Sunday, January 27, 2013

Beating Yourself With a Feather

A lot of times I get letters from young people or people who have seen my work that want my esteemed advice. I don't know why on Earth they would want that garbage. My twenties have been spent in dingy basements, dating ex cons, and then there was that fugitive. I am hardly the wealth of good decisions. Okay, but at least my stories are colorful. But those are for a different day. That being said everyone wants advice on writing and how to do it if they can't focus, or how to make videos or how to pursue comedy or follow the dream and you name it.

Artists especially are easily frustrated. In an industry where one must get used to rejection and poverty, there are very few spots at the top starring in motion pictures and living in Posh Beverly Hills Pads. As a result everyone is just racing like a bunch of rats for the same cheese and is in a hurry to get it. But with every piece of cheese comes a glue trap. It's the pressure to succeed, to be at the top. It's the pressure to be recognized. It's the pressure to create worthwhile work. It's the pressure to be a good artist. It is the pressure to be happy.

I remember being a young comedian in the city and just felt overwhelmed. I was grabbing for my star and it looked like it was crashing down on my head. Being daring and unique I showed a lot of promise right away. I got on television without even trying it seemed. People paid me money. I was in a pilot. I was going to be a superstar. Putting my hands under my pits like Mary Katherine Gallagher I was ready to go.

But then it didnt happen. My TV appearance yielded nothing. As for the pilot, it didnt get picked up. I had a falling out with one booker, and then the market popped making people put on less live events. I had no money and felt extremely depressed. I had gone from the top of the world to rock bottom. I felt worthless and nothing in my life was sticking. When did I become a loser? And then someone gave me the best advice. They told me I was hard on myself and I wanted to rush things before I was ready. And then they told me the truth. I had a long way to go as a comedian and a person before I could be ready. Then they said something that stuck with me, "Be gentle with yourself. Beat yourself with a feather instead of a hammer."

I slowly began to change my whole outlook. Each set became a learning experience. With every tank there was not a pity party at the bar or bakery but rather an evaluation of why it didn't work and what I could do differently. And when I killed it, it was what worked and what could be improved upon, because the job was never done and one could never rest on their laurels. In addition, it was writing a book. Where instead of expecting the Great American Novel on the first draft I let the first draft be sloppy and then rewrite after rewrite I improved it, and at certain points even put it away. For my vidoes, I didnt expect to be a youtube sensation right away. Rather I saw what stuck and what didnt. As for criticism, I didnt take that so personally but rather took what I needed and left the rest.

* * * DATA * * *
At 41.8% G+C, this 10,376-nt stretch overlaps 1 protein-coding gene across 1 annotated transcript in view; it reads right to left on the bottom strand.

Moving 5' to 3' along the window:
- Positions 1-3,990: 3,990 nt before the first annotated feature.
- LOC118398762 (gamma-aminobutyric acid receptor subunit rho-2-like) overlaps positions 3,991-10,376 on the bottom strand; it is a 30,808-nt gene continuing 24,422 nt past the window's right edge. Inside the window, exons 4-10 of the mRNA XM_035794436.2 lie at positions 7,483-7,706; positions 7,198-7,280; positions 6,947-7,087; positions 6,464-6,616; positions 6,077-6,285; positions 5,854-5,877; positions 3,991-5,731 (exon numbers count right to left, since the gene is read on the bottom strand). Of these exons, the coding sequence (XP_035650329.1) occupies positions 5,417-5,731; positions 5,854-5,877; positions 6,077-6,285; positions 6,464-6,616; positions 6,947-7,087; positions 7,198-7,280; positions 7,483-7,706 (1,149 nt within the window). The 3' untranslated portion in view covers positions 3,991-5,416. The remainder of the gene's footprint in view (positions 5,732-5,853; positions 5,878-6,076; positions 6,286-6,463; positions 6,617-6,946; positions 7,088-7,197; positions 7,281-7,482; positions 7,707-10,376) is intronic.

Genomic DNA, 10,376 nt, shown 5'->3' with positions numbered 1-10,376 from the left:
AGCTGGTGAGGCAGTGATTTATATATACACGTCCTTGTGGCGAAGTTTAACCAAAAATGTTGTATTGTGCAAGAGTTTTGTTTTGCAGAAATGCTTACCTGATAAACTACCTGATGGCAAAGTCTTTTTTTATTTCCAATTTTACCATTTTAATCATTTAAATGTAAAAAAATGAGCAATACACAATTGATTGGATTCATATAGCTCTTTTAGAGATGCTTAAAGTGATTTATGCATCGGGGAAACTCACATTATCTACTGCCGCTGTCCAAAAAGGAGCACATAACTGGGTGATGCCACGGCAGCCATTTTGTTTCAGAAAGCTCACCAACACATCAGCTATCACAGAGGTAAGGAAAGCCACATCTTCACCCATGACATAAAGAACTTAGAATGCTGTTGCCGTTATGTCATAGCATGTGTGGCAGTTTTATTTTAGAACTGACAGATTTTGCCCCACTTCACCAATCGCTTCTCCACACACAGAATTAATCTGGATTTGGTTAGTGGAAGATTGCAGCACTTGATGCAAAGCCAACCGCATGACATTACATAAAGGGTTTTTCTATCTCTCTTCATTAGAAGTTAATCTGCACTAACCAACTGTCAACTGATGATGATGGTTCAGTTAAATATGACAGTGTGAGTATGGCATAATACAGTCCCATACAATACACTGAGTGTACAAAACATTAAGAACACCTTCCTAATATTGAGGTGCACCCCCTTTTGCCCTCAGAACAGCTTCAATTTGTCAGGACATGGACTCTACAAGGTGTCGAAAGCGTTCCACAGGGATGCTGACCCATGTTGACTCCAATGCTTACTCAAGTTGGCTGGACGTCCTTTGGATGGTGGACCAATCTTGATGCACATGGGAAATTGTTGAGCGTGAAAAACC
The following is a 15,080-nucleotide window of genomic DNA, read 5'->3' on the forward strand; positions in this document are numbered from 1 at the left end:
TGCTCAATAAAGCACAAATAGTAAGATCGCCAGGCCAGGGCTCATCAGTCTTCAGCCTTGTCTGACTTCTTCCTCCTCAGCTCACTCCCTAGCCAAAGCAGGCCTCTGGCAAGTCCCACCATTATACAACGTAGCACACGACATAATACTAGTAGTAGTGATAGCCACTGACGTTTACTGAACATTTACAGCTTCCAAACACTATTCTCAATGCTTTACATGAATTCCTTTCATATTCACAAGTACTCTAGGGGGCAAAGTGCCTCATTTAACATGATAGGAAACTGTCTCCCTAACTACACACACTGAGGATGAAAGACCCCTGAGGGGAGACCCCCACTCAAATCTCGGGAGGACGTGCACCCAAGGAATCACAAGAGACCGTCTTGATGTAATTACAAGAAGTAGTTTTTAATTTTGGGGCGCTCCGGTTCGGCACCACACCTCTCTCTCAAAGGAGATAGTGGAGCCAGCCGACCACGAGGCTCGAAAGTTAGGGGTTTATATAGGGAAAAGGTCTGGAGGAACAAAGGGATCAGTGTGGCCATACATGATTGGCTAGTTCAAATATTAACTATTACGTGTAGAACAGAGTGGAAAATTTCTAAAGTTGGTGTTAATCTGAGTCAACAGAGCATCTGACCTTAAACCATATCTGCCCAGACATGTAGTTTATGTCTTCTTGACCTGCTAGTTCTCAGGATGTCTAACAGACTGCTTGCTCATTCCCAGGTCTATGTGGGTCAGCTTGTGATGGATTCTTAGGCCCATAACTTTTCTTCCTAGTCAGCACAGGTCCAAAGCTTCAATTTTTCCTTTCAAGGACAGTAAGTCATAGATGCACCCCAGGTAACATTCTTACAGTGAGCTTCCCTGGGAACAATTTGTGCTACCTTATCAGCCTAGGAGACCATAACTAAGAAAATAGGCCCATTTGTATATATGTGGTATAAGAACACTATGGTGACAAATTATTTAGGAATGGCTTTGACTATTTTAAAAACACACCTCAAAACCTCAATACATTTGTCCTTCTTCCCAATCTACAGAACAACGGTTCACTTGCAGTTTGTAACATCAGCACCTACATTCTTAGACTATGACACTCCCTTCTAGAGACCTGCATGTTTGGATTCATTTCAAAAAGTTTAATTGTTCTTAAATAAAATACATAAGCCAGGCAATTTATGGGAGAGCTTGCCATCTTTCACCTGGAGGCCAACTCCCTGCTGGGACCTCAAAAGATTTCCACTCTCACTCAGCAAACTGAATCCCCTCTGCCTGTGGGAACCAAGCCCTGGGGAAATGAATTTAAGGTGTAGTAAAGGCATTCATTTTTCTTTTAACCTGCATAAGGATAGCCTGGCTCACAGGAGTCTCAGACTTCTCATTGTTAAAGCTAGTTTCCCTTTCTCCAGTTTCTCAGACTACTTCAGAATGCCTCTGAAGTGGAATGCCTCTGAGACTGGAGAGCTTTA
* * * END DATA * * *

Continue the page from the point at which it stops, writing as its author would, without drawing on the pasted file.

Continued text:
Now I am at the same juncture I was when I was twenty four. I have been on TV several times. I have a project I am pitching. I have a book and projects based off of that. People tell me I am "taking off." While it scares me that it might evaporate again, I dont think it will this time. It is because this time I am ready for it. Success is one of those things you are ready for. It is like a ham in the oven, you don't want it before it's ready to eat.

In my travels I have seen people get success out of the gate. More often than not it is not long lasting. They don't know how to do the work to sustain it and they cannot handle it. The people who are successful for the longest are the people who have the foot work behind it and as a result can keep going. The crazy thing is, all the people I used to compare myself to back in the day and I used to envy because they seemingly took off with no work are no longer around. Bottom line, you are ready when you are ready.

The past two years I have been incredibly blessed to work with a lot of talented people. When I do I don't psych myself out by telling myself I will never be as good. Rather I see what I can learn from them. There are a great many things you can learn around people who are good. And if you beat yourself with a feather you can soak in that knowledge. Also, if you beat yourself with a feather, it is easier to accept when someone is extraordinary and not to get intimidated.

Chris Rock tells a story where he was fresh off of SNL and working in Chicago and was used to the openers sucking. Well a guy named Martin Lawrence got up and killed, and for once in Chris Rock's life he had to work to follow someone. Bottom line, a feather beating helps you with moments like that. Installing humility but being able to still do the job. Yes, while you can be good there is always someone beyond awesome. Translated, always work hard, keep your head down, and be on your game.

A feather beating can also help you deal with haters. Yes, haters come with this career. Beating yourself with a hammer is feeding into their nonsense trolling. A feather tells you to take them with a grain of salt and thank them for watching.

So what I tell everyone is in your process take your time. When you are meant to be ready you will be. Beat yourself with a feather, not with a hammer.

I Came, I Saw, I Sang: Memoirs of a Singing Telegram Delivery Girl
Available as a Kindle and Nook ebook
Portion of proceeds go to RAINN

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